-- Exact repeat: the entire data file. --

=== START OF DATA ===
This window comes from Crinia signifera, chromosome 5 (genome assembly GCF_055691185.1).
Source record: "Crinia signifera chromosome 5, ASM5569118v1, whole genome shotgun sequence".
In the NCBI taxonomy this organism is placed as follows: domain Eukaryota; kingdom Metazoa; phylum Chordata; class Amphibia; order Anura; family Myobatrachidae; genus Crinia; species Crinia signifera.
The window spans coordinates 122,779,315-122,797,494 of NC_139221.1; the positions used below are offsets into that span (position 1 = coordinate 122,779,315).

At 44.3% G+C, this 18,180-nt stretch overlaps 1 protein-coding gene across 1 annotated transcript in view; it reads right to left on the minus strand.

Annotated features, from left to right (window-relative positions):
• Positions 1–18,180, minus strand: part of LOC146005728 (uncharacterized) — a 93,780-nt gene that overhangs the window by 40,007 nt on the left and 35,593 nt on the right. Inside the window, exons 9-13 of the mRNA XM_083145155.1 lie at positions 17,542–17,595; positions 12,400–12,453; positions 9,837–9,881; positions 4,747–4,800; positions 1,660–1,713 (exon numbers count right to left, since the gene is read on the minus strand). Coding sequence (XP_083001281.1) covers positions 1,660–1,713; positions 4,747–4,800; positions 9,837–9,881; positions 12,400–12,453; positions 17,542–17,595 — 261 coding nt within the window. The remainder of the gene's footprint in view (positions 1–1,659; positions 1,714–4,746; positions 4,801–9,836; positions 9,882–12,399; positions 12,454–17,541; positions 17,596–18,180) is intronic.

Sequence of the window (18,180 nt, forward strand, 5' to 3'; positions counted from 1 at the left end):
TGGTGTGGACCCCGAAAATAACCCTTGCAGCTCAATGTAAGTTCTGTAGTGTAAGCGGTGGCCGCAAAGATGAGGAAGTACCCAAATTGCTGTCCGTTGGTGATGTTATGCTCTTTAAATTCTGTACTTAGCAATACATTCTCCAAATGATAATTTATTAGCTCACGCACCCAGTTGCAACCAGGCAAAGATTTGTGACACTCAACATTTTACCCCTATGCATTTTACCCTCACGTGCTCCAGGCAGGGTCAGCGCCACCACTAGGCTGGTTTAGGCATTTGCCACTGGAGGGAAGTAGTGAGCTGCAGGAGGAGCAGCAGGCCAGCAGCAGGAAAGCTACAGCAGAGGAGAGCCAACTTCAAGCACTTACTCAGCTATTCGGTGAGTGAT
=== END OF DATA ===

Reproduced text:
This window comes from Crinia signifera, chromosome 5 (genome assembly GCF_055691185.1).
Source record: "Crinia signifera chromosome 5, ASM5569118v1, whole genome shotgun sequence".
In the NCBI taxonomy this organism is placed as follows: domain Eukaryota; kingdom Metazoa; phylum Chordata; class Amphibia; order Anura; family Myobatrachidae; genus Crinia; species Crinia signifera.
The window spans coordinates 122,779,315-122,797,494 of NC_139221.1; the positions used below are offsets into that span (position 1 = coordinate 122,779,315).

At 44.3% G+C, this 18,180-nt stretch overlaps 1 protein-coding gene across 1 annotated transcript in view; it reads right to left on the minus strand.

Annotated features, from left to right (window-relative positions):
• Positions 1–18,180, minus strand: part of LOC146005728 (uncharacterized) — a 93,780-nt gene that overhangs the window by 40,007 nt on the left and 35,593 nt on the right. Inside the window, exons 9-13 of the mRNA XM_083145155.1 lie at positions 17,542–17,595; positions 12,400–12,453; positions 9,837–9,881; positions 4,747–4,800; positions 1,660–1,713 (exon numbers count right to left, since the gene is read on the minus strand). Coding sequence (XP_083001281.1) covers positions 1,660–1,713; positions 4,747–4,800; positions 9,837–9,881; positions 12,400–12,453; positions 17,542–17,595 — 261 coding nt within the window. The remainder of the gene's footprint in view (positions 1–1,659; positions 1,714–4,746; positions 4,801–9,836; positions 9,882–12,399; positions 12,454–17,541; positions 17,596–18,180) is intronic.

Sequence of the window (18,180 nt, forward strand, 5' to 3'; positions counted from 1 at the left end):
TGGTGTGGACCCCGAAAATAACCCTTGCAGCTCAATGTAAGTTCTGTAGTGTAAGCGGTGGCCGCAAAGATGAGGAAGTACCCAAATTGCTGTCCGTTGGTGATGTTATGCTCTTTAAATTCTGTACTTAGCAATACATTCTCCAAATGATAATTTATTAGCTCACGCACCCAGTTGCAACCAGGCAAAGATTTGTGACACTCAACATTTTACCCCTATGCATTTTACCCTCACGTGCTCCAGGCAGGGTCAGCGCCACCACTAGGCTGGTTTAGGCATTTGCCACTGGAGGGAAGTAGTGAGCTGCAGGAGGAGCAGCAGGCCAGCAGCAGGAAAGCTACAGCAGAGGAGAGCCAACTTCAAGCACTTACTCAGCTATTCGGTGAGTGAT